ABOUT THE RIVER
If you’re reading this blog, you’ve probably seen at least a couple frogs. If not, then don’t hold your breath for the next few months; most amphibians in the Northern Hemisphere are hibernating until spring. When animals hibernate, they cease most bodily activities...read more
The Rappahannock River watershed has several thousand miles of tributaries that drain land areas from all or portions of 18 counties from the Blue Ridge Mountains to the Chesapeake Bay. The watershed has land uses ranging from industrial manufacturing,...read more
Trout in the Classroom is a self-contained, fun lesson in ecology When I talk to students about the Trout in the Classroom (TIC), I use words like connectivity, mimicry, nature, experiment, life, and death. These are important words, underscoring much of what we do...read more
"I like to get down there in my chair either at sunup or sundown — that 20 minutes between light and dark is almost magical out there. There’s so much going on. The daytime creatures are getting ready for bed, and the nighttime creatures are coming out. I like to sit...read more
No natural disaster sparks the anxieties of Virginians quite like a hurricane. Many remember Isabel, which inundated the Hampton Roads area and pushed a nine-foot storm surge up the James to Richmond in 2003. Anyone unlucky enough to live in Nelson County in 1969 will...read more
Interesting Facts: Turtles have existed for around 215 million years. Many turtle species are also endangered. Woodland box turtles get their name from their shell, which has a hinge enabling it to close completely, protecting them from predators. For box turtles, the...read more
The new Kilmarnock Town Centre Park is undoubtedly a hit with the locals. Kids adore the splash pad. Adults love the live music at the Half Shell amphitheater. Canines dig the dog park. The park has a perfect 5-star rating on Facebook. Yosemite gets a 4.9. But I know...read more
The Virginia Herpetological Society (VHS) is an organization dedicated to bringing together people interested in advancing their knowledge of Virginia’s reptiles and amphibians. The VHS educates on identification, conservation, captive care, and other services and...read more
Many outdoor enthusiasts who float the Rappahannock River upstream of Fredericksburg are surprised by its solitude. You can travel for miles on this stretch and not see a building. How can a place be so close to the urban corridors of Route-3 and Route-17 and still...read more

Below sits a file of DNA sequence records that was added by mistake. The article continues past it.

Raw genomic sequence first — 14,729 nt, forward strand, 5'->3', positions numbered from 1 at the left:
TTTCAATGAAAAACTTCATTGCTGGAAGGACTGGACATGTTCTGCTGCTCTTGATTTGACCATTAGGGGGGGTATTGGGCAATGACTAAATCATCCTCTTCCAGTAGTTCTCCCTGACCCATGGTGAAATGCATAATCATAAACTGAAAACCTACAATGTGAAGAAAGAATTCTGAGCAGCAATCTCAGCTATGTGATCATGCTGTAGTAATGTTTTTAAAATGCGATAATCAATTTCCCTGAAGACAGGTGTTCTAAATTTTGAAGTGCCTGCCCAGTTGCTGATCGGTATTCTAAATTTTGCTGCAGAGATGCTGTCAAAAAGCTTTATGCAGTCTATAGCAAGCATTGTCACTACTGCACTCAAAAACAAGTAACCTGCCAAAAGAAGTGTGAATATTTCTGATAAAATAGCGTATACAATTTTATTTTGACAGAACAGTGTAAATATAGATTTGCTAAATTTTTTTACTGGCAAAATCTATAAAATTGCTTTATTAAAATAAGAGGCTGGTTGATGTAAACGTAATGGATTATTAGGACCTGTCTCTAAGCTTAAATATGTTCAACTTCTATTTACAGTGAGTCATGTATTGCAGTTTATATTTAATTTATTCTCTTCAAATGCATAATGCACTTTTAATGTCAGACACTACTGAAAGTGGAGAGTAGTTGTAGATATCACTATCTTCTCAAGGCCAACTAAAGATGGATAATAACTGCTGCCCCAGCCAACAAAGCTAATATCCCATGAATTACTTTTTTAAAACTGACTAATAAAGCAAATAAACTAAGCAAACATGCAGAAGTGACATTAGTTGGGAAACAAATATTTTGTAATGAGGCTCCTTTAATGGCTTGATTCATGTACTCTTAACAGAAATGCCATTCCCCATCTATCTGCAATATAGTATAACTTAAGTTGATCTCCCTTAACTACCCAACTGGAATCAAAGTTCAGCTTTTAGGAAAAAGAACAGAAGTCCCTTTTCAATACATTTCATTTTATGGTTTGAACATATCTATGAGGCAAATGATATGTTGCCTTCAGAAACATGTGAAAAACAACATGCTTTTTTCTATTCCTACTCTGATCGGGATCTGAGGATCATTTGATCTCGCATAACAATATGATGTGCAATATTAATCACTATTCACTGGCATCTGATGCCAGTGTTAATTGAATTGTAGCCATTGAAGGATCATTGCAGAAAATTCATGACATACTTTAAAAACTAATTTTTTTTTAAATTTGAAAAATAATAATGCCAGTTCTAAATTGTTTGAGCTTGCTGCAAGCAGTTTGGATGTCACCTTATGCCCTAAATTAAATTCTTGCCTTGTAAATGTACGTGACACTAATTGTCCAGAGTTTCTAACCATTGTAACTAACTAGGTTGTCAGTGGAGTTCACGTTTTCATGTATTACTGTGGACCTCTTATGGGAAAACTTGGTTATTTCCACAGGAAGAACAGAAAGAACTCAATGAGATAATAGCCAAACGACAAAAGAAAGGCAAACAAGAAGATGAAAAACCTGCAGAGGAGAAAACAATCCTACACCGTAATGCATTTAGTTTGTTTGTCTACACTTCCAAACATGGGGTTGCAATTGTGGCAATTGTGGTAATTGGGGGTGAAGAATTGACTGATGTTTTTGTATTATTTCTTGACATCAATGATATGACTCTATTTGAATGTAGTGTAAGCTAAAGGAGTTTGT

"Virginia's booming wild-caught blue catfish industry may weaken under federal regulation" Provided by the Freelance Star By Pamela A. D’Angelo For The Free Lance–Star It’s been a rough year for Virginia’s seafood industry. Earlier this year, the U.S. cap on foreign...read more
Dozens were legally killed in Fredericksburg area this spring LATEST UPDATE: 6/9/17 Snakehead fish caught in Lake Anna. Full story here. Standing on top of a concrete dam at Ficklen Island in downtown Fredericksburg, the archer drew back his bow, took aim, and drove...read more
The catch-and-release concept has long been used by fisherman to promote conservation, but a lot of anglers still enjoy an occasional fish fry to celebrate their catch at the end of the day. From the Blue Ridge to the Chesapeake Bay, the Rappahannock River is full of...read more
American eels are bizarre fish with unique migration patterns. Every October, sexually mature individuals migrate to their natal waters of the Sargasso Sea to breed, where they then die. The Sargasso Sea is the warm center of the North Atlantic gyre system,...read more
By Maggie Magliato, FOR Biology Intern After spending 29 years on the Federal Endangered Species list, the "World's Fastest Birds" have returned in adequate numbers across most of the United States. However, they are still listed as threatened in Virginia, and as of...read more
Perhaps you have heard of “noodlin’” for catfish, but you’ve probably never heard of “meddlin’” for mussels. That’s because Galon Hall, biologist for the Natural Resources Conservation Service (NRCS), coined the phrase during a field visit to Fauquier County. The...read more
How do I check water levels?
FOR uses the USGS Water Data site for real-time information on water levels on the Rappahannock and Rapidan Rivers. Go here to see the latest data on water levels. The recommended level for safe recreational use is below 3.5 ft at the Rappahannock River gauge near Fredericksburg.
Is the fish safe to eat?
Yes, for the most part. There are certain recommendations. More detail here.